Ayurveda competitions


Ayurveda Contest


The annual Ayurveda competition consists of 6 specific tests, which test the mastery of the three main types of ways of knowing that are described within the ancient Ayurvedic tradition.

The three ways of knowing

Within the traditional Ayurvedic system it is stated that any act of knowledge can be achieved through three basic types of tools:

1) The first tool of knowledge (apta) is the sound knowledge that comes from authentic sources of knowledge, such as traditional Ayurvedic texts which are particularly valuable sources of knowledge or ancient Ayurvedic teachings. This type of knowledge corresponds to what we nowadays most often call fundamental theoretical knowledge.

2) The second instrument of knowledge (pratyaksha) is direct knowledge through perception, which includes both selective and refined sensory perception and the various higher capacities of subtle, telepathic, paranormal perception. Direct perception implies a correct recognition is produced by an elevated, refined, attentive and precisely modulated sense of certain distinct subtle aspects.

3) The third instrument of knowledge (anumana) consists in deductive knowledge or, in other words, inferential knowledge, which involves the intelligence of the human being in a broad and complex way. This form of deductive knowledge involves making new, novel connections, which are at the same time based on the intensive use of the intelligence and higher intellectual capacities of the human being.

The six events of the competition

In the annual Ayurveda competition, three of the six tests are structured around each of the three basic knowledge tools, which allow the acquisition of authentic knowledge, and the other three are mixed tests, which aim to test the ability to harmoniously combine the specific features of the three knowledge tools indicated. The names of the tests will therefore refer directly to these three basic knowledge tools.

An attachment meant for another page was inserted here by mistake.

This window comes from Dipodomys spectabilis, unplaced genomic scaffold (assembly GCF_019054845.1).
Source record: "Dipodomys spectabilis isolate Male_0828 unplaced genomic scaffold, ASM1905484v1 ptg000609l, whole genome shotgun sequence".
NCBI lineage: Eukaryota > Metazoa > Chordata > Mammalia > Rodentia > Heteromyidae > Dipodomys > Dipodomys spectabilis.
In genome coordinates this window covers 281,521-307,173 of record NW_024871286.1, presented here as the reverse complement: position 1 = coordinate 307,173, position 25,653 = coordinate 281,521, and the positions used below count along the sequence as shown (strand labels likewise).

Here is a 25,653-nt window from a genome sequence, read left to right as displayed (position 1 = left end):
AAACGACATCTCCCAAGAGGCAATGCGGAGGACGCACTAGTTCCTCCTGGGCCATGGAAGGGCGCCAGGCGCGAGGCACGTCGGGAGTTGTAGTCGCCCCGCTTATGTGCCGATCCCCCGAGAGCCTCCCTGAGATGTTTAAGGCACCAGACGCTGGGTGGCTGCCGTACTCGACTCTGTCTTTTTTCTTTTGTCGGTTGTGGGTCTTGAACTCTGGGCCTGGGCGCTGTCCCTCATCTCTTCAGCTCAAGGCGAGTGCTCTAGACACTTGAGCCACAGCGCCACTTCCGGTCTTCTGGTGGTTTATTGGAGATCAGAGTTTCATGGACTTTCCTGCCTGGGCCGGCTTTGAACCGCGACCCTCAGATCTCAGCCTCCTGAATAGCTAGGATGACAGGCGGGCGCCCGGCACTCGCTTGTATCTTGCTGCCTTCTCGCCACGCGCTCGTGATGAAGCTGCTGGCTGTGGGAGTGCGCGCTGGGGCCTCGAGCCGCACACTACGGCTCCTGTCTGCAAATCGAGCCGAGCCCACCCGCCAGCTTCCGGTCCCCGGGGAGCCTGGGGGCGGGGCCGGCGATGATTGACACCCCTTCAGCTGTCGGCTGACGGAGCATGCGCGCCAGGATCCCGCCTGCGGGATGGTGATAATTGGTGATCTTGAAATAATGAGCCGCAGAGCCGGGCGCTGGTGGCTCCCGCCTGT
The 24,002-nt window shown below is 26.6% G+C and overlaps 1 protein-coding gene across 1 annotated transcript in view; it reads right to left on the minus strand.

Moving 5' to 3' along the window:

Sample 1 - APTA

This type of test is designed to test the basic theoretical knowledge of Ayurveda that is specific to the level of study in the Ayurveda course. This test is mainly based on knowing as correctly as possible the notions and ascetics contained in the traditional works of Ayurveda (apta). In the Ayurveda competition, the test of Ayurvedic knowledge involves completing a 45-question grid questionnaire based on the information contained in the Ayurveda courses studied by each group of participants.


This type of test simultaneously tests the participants' ability to creatively combine the Ayurvedic knowledge acquired through the Ayurveda course programme with their individual possibilities of direct perception, including selective and objective sensory perception (apta-pratyaksha). This test will test the participants' knowledge of the medicinal plants studied in the Ayurveda course lessons, based on the specific concepts and classification criteria used in Ayurveda.


This type of mixed test offers the opportunity to put both theoretical knowledge of Ayurveda and intelligence to good use. This test tests the participants' ability to harmoniously combine intelligence with the skills acquired through Ayurvedic theoretical knowledge (anumana-apta). The questions in this test are intelligence questions, and the participant will use basic theoretical concepts from Ayurveda to solve them. The questions of this test require the participant to trigger certain non-linear mechanisms of thought, starting from the basic Ayurvedic knowledge that has been previously assimilated by each practitioner.


This type of mixed test tests both intelligence and perceptual ability at the same time (pratyaska-anumana). This test highlights a higher form of awakening in the plane of knowledge, namely intelligent perception. The test involves the identification of three higher beneficial states to be exemplified telepathically from a larger number of model spiritual states, using both higher perceptual and intuitive ability and intelligence to identify correlations, characteristics and attributes that are representative of those states.

Exhibit 5 - ANUMANA

This type of test involves some test of intelligence, deductive ability and the ability to make meaningful logical connections, which must be correct. The intelligence test contains novel questions, some of them amusing, that highlight non-specific, particular situations in which we can find ingenious, witty solutions by applying the knowledge and principles of ancient Ayurvedic science to everyday life.

Exhibit 6 - PRATYAKSHA

This type of test involves testing the capacities of subtle, paranormal, specific perception and involves direct, undirected perception (pratyaksha) of certain specific aspects of a subtle-energetic nature that are commonly operated with in Ayurvedic practice. The telepathic subtle perception test involves recognising through the modalities learnt in the practical lessons of the Ayurveda course certain specific subtle energetic aspects characterising for example the nature of the three doshas or the system of 20 general qualities within the Ayurveda system.